Thursday, October 6, 2011

Creating an Online Collection with Born-Digital Content at Ball State University Libraries

Hello all, and happy Day of Digital Archives! My name is Amanda Hurford and I am Metadata and Digital Collections Developer at Ball State University Libraries in Muncie, Indiana. I work closely with archivists developing and uploading content to the Libraries’ Digital Media Repository (DMR), which we use to provide online access to digitized versions of various primary source materials (photos, manuscripts, audio/video recordings, etc.). As of Oct. 1, we’ve created 113 digital collections, consisting of 115,837 assets and 343,011 individual digital files.

More and more, the source materials that arrive in our department are born-digital. To provide a glimpse into the life of a digital initiatives librarian (me), I’ve broken down one particular project that has been a big part of my day-to-day work for the last several months: the Roger Conatser Aerial Photographs Collection. The collection currently includes over 1,500 digital aerial photographs of Muncie and Delaware County, Indiana, taken by Muncie resident Roger Conatser in 2005. It recently went “live” at the end of July, but work continues on this ongoing project.

My share of working with this digital archive (and others) has consisted of several steps:

· Organization of the files: The digital photographs came to us on several CDs, and have since been copied to a backed-up server where our staff can easily access the files while we work with them. We also renamed the files. While keeping a log of the changes we made, we altered the file names from generic numbers to a naming schema that falls in line with our other digital projects. Each file now has a unique identifier which includes the archival number that was assigned to the collection.

· Upload into the content management system: Our team inputs the files into the DMR using CONTENTdm’s Project Client. This process includes auto-populating the “Digital Identifier” field with the file name, making it possible to track the master image down from the online version.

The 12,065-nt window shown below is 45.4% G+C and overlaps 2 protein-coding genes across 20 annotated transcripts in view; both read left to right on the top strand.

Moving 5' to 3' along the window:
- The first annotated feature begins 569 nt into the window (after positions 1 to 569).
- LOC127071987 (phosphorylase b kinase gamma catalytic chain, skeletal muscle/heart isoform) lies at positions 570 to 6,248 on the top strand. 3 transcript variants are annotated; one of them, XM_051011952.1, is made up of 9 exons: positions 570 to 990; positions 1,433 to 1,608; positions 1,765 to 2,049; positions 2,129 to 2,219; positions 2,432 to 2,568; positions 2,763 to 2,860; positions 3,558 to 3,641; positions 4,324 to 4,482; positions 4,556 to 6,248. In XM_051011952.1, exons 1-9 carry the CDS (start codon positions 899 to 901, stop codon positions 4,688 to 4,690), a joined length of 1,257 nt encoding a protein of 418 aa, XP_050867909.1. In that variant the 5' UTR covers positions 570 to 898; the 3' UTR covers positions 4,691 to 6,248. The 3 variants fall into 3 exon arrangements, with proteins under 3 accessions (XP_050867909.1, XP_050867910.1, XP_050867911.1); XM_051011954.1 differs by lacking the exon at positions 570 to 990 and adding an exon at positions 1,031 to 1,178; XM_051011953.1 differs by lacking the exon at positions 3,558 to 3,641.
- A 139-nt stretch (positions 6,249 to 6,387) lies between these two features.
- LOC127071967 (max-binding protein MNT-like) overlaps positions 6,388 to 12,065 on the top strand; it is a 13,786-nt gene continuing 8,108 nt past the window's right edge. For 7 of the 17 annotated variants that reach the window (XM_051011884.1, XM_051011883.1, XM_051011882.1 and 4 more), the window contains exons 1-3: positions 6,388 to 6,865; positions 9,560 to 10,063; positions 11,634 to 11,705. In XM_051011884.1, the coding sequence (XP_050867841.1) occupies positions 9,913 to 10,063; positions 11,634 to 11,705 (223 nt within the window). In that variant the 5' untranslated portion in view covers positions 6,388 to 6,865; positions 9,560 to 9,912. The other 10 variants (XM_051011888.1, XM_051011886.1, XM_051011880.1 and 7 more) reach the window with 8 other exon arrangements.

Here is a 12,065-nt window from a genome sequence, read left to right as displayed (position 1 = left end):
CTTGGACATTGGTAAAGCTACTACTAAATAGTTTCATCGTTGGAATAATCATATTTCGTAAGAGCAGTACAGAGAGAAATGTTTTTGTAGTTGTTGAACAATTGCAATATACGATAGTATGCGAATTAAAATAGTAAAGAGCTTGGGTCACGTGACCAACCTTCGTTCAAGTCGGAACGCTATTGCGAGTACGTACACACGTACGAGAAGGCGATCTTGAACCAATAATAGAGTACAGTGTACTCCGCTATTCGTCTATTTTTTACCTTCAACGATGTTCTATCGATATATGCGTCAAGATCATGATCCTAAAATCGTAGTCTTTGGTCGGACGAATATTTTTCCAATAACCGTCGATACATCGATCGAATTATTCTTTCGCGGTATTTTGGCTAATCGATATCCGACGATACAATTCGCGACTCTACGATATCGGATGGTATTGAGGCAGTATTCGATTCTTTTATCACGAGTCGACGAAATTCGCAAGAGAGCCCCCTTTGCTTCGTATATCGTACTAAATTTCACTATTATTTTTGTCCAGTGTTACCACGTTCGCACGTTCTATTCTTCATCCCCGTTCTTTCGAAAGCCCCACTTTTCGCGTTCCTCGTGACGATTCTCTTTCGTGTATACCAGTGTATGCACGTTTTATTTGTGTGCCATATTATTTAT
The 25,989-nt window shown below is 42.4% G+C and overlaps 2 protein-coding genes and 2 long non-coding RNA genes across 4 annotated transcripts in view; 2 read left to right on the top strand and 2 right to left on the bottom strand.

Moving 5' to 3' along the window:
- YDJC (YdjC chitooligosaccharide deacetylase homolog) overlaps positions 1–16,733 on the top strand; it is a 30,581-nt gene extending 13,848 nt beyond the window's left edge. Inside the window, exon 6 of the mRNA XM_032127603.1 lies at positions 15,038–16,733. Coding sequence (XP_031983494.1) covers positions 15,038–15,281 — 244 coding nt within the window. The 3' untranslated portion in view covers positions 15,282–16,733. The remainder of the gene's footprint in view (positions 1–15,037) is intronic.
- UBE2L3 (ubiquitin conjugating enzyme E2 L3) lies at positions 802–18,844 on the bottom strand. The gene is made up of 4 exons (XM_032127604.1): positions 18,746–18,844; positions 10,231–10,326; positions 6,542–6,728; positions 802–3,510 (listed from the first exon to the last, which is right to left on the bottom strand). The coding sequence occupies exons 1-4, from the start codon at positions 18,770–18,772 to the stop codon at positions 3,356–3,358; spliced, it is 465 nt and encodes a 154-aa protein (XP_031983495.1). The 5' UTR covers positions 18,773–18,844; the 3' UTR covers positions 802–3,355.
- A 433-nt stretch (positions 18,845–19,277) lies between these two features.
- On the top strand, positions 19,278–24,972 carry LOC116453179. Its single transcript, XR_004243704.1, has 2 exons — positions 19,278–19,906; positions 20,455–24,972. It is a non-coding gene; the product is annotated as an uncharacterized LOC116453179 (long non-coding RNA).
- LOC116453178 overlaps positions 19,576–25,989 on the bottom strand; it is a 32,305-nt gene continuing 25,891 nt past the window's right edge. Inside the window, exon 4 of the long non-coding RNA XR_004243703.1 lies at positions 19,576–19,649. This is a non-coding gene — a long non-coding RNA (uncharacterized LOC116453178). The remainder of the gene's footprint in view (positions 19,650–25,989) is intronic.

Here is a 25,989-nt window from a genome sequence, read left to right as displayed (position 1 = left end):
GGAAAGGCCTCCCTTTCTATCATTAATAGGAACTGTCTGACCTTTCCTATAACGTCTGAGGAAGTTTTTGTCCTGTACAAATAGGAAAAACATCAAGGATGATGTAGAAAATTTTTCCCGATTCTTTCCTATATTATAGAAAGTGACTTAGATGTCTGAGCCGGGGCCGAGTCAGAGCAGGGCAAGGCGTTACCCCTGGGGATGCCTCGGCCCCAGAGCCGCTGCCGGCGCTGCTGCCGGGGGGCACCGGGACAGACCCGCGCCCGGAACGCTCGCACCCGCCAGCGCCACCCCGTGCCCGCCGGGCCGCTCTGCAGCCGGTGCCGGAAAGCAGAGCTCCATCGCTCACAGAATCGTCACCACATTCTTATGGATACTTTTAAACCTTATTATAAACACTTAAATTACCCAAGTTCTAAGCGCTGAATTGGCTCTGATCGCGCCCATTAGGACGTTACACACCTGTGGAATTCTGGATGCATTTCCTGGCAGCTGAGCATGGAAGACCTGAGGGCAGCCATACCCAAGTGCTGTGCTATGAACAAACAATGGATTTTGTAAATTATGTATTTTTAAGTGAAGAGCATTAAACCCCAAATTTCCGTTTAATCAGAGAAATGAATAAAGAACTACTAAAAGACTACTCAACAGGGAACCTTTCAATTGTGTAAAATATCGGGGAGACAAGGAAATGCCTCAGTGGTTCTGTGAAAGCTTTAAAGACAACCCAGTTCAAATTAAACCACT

· Create and edit metadata: We spent a lot of time thinking about what kind of information would be useful in searching and browsing these images, and ended up with the following fields, among others. Many thanks go out to our local team of Delaware County experts for creating such amazing, useful records!

o Landmarks

o Identified Streets

o Thesaurus for Graphic Materials Subjects

o Area Type

o Date

· Maintain controlled vocabularies: All of the landmarks and streets our team identified contributed to the development of a hefty local controlled vocabulary that is frequently being tweaked.

· Add other materials: This is the step we are currently working on. In addition to the large archive of digital images, the collection consists of around 200 slides, over a thousand negatives of varying size, and countless prints. The slides and negatives have been digitized and are currently being described in CONTENTdm.

· Finalize the collection for archiving: Once we finish the remainder of the collection, all the master files, access files, and documentation (including an export of the metadata from the DMR) will be nicely packaged for long-term archiving. Next the collection gets passed to our technology team, who will redundantly archive the collection off-line.

This has been an interesting collection to work with, and an introduction to the inevitable evolution of the role of a digital initiatives librarian. As more born-digital materials need to be made available online, some of the more traditional aspects of my work will taper off (no sense scanning a print of a photograph if the original digital file is available). I will however, need to keep up-to-date with new digital formats and learn how to best work with them.

Amanda Hurford

Metadata and Digital Collections Developer

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